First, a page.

Village Underground – June 27th
Cavernous, charmingly-industrial and curiously above-ground, the Village Underground still manages to generate the buzz of a secret spot despite being surely one of the hottest venues in the capital. The crowd – die-hards and try-hards, jazz types and the hip-hop faithful – rub shoulders under brick arches and improvised lighting. Bishop Nehru appears without fanfare and with a stage presence beyond the hollow posturing you might expect from his 19 years. The J Dilla-produced ‘Welcome’ lands hardest, with heads bobbing and arms raised front and centre against an atmosphere of forced cool from an indifferent contingent of the audience, locked at the bar, too far from Nehru’s infectious influence.
If tonight’s back-and-forth chatter is any indication, Toronto’s BadBadNotGood still can’t quite believe their luck. While they operate as a tight unit and convey a road-honed spirit, there is also a vibe that the four figures playing their guts out on stage can’t shake the feeling that their school project has gotten a bit out-of-hand. That anyone bothered to show up to watch them at all (the show is sold out) remains a humbling experience for them, and they respond with infectious bravado. As with their recorded output it is their collaborations and covers that draw the most attention. The covers tonight are hit and miss, starting strong with an unapologetically-suave rendition of ‘Don’t Know Why’ by Norah Jones. Their nod to Flying Lotus’ ‘Putty Boy Strut’ is well pitched, too; easy on the Putty with extra Strut. But a rendition of Adele’s ‘Hello’ is an unexciting choice that, at the original source, fails to provide BBNG with the kind of dynamism that their brash style feeds on. As for their own material, cuts from new album IV sound particularly sharp and fresh from the studio. The reckless tempo and searing synth keys of ‘Speaking Gently’ is like a Bizarro world Vangelis piece, while ‘Cashmere’ builds its way from sparse, twinkling instrumentation into a rich and winding trip.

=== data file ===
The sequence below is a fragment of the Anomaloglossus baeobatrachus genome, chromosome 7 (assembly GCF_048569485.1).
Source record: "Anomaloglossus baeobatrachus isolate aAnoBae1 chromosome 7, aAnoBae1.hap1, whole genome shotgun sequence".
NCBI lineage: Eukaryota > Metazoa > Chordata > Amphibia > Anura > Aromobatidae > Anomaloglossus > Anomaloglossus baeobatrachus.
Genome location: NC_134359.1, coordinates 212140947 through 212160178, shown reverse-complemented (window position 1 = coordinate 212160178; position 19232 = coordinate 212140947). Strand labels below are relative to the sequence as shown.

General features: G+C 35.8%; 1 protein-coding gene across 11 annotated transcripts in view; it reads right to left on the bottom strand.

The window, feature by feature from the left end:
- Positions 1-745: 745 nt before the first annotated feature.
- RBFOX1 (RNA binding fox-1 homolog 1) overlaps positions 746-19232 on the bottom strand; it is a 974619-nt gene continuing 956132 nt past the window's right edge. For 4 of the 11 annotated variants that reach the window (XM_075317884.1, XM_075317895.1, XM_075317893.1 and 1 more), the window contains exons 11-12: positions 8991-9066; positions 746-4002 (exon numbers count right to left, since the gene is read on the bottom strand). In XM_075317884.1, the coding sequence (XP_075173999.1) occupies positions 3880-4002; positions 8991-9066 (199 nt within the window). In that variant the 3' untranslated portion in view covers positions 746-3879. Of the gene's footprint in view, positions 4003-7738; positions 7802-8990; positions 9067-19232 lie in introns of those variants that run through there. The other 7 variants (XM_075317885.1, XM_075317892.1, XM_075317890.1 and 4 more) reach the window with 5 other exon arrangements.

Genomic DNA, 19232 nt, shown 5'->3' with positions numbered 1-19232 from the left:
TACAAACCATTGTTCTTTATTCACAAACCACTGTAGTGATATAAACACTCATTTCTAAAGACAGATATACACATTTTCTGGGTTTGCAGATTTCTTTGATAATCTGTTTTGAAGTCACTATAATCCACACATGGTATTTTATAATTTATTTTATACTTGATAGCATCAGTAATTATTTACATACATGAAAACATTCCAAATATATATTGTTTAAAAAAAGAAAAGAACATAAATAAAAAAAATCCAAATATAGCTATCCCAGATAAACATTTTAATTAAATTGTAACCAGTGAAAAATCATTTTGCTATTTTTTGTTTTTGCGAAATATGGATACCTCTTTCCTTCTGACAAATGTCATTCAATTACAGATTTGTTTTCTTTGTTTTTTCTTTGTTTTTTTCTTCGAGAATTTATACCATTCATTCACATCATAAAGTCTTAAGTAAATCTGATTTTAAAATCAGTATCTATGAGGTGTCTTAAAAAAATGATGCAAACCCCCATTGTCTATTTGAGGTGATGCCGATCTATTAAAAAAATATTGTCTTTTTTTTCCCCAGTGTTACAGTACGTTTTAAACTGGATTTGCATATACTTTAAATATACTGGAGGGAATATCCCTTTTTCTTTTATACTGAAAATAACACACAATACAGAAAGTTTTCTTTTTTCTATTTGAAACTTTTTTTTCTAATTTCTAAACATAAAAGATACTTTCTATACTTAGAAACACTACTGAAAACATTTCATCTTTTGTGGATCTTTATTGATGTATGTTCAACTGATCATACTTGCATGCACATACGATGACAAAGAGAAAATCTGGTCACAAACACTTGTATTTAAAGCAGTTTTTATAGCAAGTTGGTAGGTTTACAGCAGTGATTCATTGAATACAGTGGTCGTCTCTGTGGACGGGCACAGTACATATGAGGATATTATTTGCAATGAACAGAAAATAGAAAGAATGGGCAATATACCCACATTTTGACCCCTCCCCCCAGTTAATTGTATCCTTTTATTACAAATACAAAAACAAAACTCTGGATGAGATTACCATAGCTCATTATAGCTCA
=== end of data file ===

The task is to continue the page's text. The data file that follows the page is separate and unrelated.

It’s an accomplished, balanced performance. The intimate improvised thrills of a jazz club show are here in screaming sax solos and Alexander Sowinski’s helter-skelter drum tattoos, without tipping into indulgence, while the tumultuous groove of tracks like ‘Kaleidoscope’ and ‘CS60’ demonstrate the muscle and flex behind their flare.